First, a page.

Governor Newsom Issues Executive Order Creating Workers’ Compensation Presumption for Employees Who Contract COVID-19 Related Illnesses in the Workplace on or After March 19, 2020


On May 6, 2020, Governor Newsom issued Executive Order N-62-20 which creates a rebuttable presumption that employees diagnosed with any COVID-19 related illness on or after March 19, 2020 contracted the illness at work, thereby entitling such employees to full workers’ compensation benefits.  This Order applies retroactively to employees who test positive for COVID-19 related illnesses if they worked outside their home from March 19, 2020 through July 5, 2020 —60-days following the May 6, 2020 issuance of the Order.  The Order is broadly phrased so that it covers a COVID-19 diagnosis or diagnosis of a related illness. 

Specifically, the Order provides, “[a]ny COVID-19 related illness of an employee shall be presumed to arise out of and in the course of the employment for the purpose of awarding workers’ compensation benefits” if the following four (4) conditions are satisfied:

  1. The employee tested positive or was diagnosed with COVID-19 infection within 14 days after the employee performed work at the employee’s place of employment;
  2. The day the employee performed labor or services at the employee’s place of employment at the direction of the employer was on or after March 19, 2020;
  3. The employee’s place of employment was not the employee’s home or residence; and
  4. If the COVID-19 diagnosis was made without a positive COVID-19 test result, the diagnosis was made by a physician licensed by the California Medical Board, and that diagnosis is confirmed by further testing within 30 days of the diagnosis.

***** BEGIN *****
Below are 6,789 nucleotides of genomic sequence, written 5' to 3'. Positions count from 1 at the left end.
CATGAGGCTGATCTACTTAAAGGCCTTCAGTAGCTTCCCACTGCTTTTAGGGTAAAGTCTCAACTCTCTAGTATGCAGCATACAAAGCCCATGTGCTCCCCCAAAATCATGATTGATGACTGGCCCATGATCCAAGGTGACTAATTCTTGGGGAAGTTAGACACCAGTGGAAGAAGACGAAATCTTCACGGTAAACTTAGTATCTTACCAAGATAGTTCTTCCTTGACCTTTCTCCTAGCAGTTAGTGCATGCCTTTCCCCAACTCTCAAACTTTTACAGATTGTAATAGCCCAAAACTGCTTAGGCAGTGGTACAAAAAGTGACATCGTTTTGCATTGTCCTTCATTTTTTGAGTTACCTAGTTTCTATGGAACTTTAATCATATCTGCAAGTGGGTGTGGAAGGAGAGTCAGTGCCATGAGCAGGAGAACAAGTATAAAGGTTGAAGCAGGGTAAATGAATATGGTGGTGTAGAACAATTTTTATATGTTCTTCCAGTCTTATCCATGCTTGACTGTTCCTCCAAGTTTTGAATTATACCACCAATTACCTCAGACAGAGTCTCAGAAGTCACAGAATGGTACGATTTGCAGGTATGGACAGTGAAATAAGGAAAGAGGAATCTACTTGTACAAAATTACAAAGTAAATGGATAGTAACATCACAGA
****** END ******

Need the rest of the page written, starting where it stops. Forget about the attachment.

The Order explains that the presumption set forth above is rebuttable “and may be controverted by other evidence.” However, if the employer or other entity presents no evidence to rebut the presumption, then the Order requires the Workers’ Compensation Appeals Board to find an employee’s COVID-19 related illness arose in the course and scope of employment.  The Order provides that this presumption shall apply only for injuries (i.e., COVID-19 related illness) occurring from March 19, 2020 through July 5, 2020.

The Order clarifies that an accepted workers’ compensation claim for COVID-19-related illness is eligible for all workers’ compensation benefits, including “full hospital, surgical, medical treatment, disability indemnity, and death benefits.” Further, there is no waiting period for temporary disability benefits, but an employee who has paid sick leave benefits specifically available in response to COVID-19 must exhaust that paid leave first.

The Executive Order has been in the making for several weeks, with businesses lobbying to curb its breadth, but was finally issued May 6 providing retroactive coverage for COVID-19 related illness. The practical reality of this Order is that any employee who performed work outside the employee’s residence on or after March 19, 2020 who is diagnosed with a test-confirmed COVID-19 illness will be presumed eligible for full workers’ compensation benefits.   Any employers who know employees who have been diagnosed with COVID-19 during this time and were working outside the employee’s residence should provide to the affected worker a DWC-1 Form.

This AALRR publication is intended for informational purposes only and should not be relied upon in reaching a conclusion in a particular area of law. Applicability of the legal principles discussed may differ substantially in individual situations. Receipt of this or any other AALRR publication does not create an attorney-client relationship. The Firm is not responsible for inadvertent errors that may occur in the publishing process. 

©2020 Atkinson, Andelson, Loya, Ruud & Romo



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